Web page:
Even when at work, people with mental health problems do not always function to their full or usual abilities and may be less productive – what is often referred as “presenteeism”. Based on the finding that workers experiencing mental ill-health are about 6% less productive than those without such problems (Hilton et al., 2008), and assuming that lower productivity is reflected in lower wages, the cost of this loss of productivity is estimated at almost EUR 23 billion in 2015.

The high direct and indirect costs of mental illness should not be seen as a foregone conclusion. Greater and more effective investment in mental health promotion and treatment could help substantially reduce many of these costs and help more people realise their full potential.

Actions to promote mental health and prevent mental illness in Europe

The substantial costs of mental health problems make a clear case for increasing efforts to promote good mental health and prevent mental illness, as well as to identify the signs and symptoms of mental illness early, and improve the management and treatment of mental health problems when they occur. More and more European countries are ensuring they have comprehensive policies in place. Several countries (e.g. Belgium, the Czech Republic, Finland, France, Hungary, Ireland, Italy, the Netherlands, Slovenia, Spain, Portugal and the United Kingdom) have a specific plan or policy document addressing mental health promotion and prevention.

Mental health promotion or prevention policies are designed to promote mental health in schools and workplaces, to prevent suicide, to improve the mental well-being of older people, or detect mental distress early on. As awareness of mental illness improves, and stigma around mental illness falls, more people may also seek help when they experience mental illness.

Several international strategies have also supported a greater focus on addressing mental health issues. The 2015 Recommendation of the OECD Council on Integrated Mental Health, Skills and Work Policy (2015) (see Box 1.3) aims to foster mental well-being and improve awareness of mental health conditions by encouraging activities that promote good mental health as well as help-seeking behaviour when mental illness occurs. The European Framework for Action on Mental Health and Wellbeing (European Commission, 2016), too, focused on the effective implementation of policies and interventions contributing to promotion of mental health and the prevention and treatment of mental disorders, including through integration of mental health in all policies and multi-sectoral cooperation. The importance of including mental health promotion is echoed in the activities of the EU-Compass for Action on Mental Health and Wellbeing (see Box 1.4). The WHO Comprehensive Mental Health Action Plan 2013-2020 (WHO, 2013) emphasises integrated and coordinated prevention, promotion, care and support including via the implementation of a multi-sectoral strategy that combines universal and targeted interventions for promoting mental health and preventing mental disorders.

Box 1.3. OECD Recommendation of the Council on Integrated Mental Health, Skills and Work Policy

Recognising that mental ill-health demands interventions that are cross-sectoral in scope and complementary in nature, in 2015 the OECD Council published the OECD Recommendation of the Council on Integrated Mental Health, Skills and Work Policy (OECD, 2015). This recommendation is a sign that governments in OECD countries understand that good policies can make a significant difference when it comes to preventing mental illness at all ages, including in youth and adolescence, in supporting those experiencing mental illness to stay in the workplace and supporting those who have left employment to return to the labour market.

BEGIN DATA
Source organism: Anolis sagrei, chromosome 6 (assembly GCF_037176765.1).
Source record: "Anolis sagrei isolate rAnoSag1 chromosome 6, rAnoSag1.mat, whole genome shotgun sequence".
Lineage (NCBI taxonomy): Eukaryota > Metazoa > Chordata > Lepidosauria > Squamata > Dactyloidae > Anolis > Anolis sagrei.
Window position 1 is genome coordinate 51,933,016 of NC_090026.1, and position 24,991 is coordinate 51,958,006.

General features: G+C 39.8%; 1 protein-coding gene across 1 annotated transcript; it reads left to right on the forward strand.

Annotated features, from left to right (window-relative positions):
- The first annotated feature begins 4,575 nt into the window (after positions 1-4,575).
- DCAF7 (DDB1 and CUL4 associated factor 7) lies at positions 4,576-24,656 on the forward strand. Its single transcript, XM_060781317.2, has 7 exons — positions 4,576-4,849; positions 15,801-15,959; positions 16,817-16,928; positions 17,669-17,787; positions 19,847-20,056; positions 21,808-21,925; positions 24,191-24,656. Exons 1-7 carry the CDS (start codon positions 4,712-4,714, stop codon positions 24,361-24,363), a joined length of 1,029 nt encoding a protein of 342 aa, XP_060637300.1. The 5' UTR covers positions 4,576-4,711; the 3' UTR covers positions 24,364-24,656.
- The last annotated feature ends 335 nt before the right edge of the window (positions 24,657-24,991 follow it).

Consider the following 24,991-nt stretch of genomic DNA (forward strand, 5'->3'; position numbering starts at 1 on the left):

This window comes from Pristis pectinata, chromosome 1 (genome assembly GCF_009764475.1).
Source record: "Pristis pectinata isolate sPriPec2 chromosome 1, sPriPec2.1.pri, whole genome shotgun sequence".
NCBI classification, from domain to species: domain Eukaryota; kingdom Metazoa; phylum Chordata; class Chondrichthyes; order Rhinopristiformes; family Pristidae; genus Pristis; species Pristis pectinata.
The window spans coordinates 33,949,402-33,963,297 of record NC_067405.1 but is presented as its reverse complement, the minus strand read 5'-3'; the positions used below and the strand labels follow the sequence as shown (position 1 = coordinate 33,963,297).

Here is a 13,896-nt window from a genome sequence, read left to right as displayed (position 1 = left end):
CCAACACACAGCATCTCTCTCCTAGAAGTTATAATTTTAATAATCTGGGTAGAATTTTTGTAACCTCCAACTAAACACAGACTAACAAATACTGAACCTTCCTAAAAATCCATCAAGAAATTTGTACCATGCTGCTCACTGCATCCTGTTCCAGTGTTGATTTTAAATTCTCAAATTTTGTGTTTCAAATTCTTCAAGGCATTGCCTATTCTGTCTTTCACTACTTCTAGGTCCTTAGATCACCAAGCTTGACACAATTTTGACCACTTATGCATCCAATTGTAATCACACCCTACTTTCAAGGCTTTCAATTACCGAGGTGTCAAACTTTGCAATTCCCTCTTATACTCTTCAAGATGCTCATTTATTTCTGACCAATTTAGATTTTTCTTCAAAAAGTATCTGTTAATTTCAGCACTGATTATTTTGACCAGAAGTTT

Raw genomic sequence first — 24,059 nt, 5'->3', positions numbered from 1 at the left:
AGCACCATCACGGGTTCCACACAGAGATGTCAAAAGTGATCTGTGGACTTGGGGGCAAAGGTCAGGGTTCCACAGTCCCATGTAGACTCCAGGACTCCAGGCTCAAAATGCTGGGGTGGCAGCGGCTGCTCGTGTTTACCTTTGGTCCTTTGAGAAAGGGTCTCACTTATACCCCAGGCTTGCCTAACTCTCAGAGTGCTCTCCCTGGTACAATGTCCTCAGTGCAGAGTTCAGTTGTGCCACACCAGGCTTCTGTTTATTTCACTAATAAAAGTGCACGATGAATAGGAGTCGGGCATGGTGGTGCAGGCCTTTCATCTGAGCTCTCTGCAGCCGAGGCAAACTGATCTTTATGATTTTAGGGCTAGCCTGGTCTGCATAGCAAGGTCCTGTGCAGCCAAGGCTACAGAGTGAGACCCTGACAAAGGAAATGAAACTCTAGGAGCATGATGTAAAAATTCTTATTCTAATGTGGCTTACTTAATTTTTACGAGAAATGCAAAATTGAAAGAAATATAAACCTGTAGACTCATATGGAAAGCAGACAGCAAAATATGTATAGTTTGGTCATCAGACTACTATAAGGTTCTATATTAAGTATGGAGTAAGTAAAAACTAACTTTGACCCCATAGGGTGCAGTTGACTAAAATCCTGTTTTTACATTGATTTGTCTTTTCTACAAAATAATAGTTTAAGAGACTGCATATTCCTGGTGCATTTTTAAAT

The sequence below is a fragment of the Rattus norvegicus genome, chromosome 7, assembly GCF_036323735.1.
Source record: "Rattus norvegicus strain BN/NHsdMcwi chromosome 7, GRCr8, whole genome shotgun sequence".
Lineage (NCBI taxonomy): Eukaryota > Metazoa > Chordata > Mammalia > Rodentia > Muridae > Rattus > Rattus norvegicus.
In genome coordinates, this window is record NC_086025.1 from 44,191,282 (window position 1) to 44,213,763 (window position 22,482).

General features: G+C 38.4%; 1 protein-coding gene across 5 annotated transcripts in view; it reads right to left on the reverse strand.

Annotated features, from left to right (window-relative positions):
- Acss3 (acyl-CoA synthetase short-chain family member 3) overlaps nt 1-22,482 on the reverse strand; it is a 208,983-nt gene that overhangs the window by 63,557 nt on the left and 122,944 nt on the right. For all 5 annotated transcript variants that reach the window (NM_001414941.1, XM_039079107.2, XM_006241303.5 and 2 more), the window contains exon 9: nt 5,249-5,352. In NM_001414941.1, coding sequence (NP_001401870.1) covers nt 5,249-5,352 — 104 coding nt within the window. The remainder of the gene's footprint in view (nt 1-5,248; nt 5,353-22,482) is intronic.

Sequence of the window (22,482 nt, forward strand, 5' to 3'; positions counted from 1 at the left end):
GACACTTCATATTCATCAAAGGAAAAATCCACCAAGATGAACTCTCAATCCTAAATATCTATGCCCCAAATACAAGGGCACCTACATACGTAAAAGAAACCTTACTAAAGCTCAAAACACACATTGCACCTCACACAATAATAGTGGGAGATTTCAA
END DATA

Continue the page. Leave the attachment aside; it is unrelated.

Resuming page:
The OECD Recommendation gives a series of guidelines to address the impact of mental ill-health on employment, education, health and social outcomes. These guidelines, which all OECD signatories are expected to follow, encourage countries to seek to “promote mental well-being, prevent mental health conditions, and provide appropriate and timely services which recognise the benefits of meaningful work for people living with mental health conditions”.

Box 1.4. The EU-Compass for Action on Mental Health and Wellbeing

The EU-Compass for Action on Mental Health and Wellbeing drove the collection, exchange and analysis of information on policy and stakeholder activities in mental health in European countries between 2015 and 2018. The Compass was a means of communicating information on the European Framework for Action on Mental Health and Wellbeing, as well as monitoring the mental health and well-being policies and activities of EU countries and non-governmental stakeholders. Main activities under the Compass included the identification and dissemination of good practices in mental health, collection of information on activities in mental health, and holding mental health workshops in each EU country and in Iceland and Norway.

The EU Compass generated a series of published good practice, annual reports, and consensus paper, especially around seven priority areas:

  • Preventing depression and promoting resilience (priority for 2016)

  • Better access to mental health services (priority for 2016)

  • Mental health at work (priority for 2017)

  • Mental health in schools (priority for 2017)

  • Preventing suicide (priority for 2017)

  • Providing community-based mental health services (priority for 2018)

  • Developing integrated governance approaches (priority for 2018)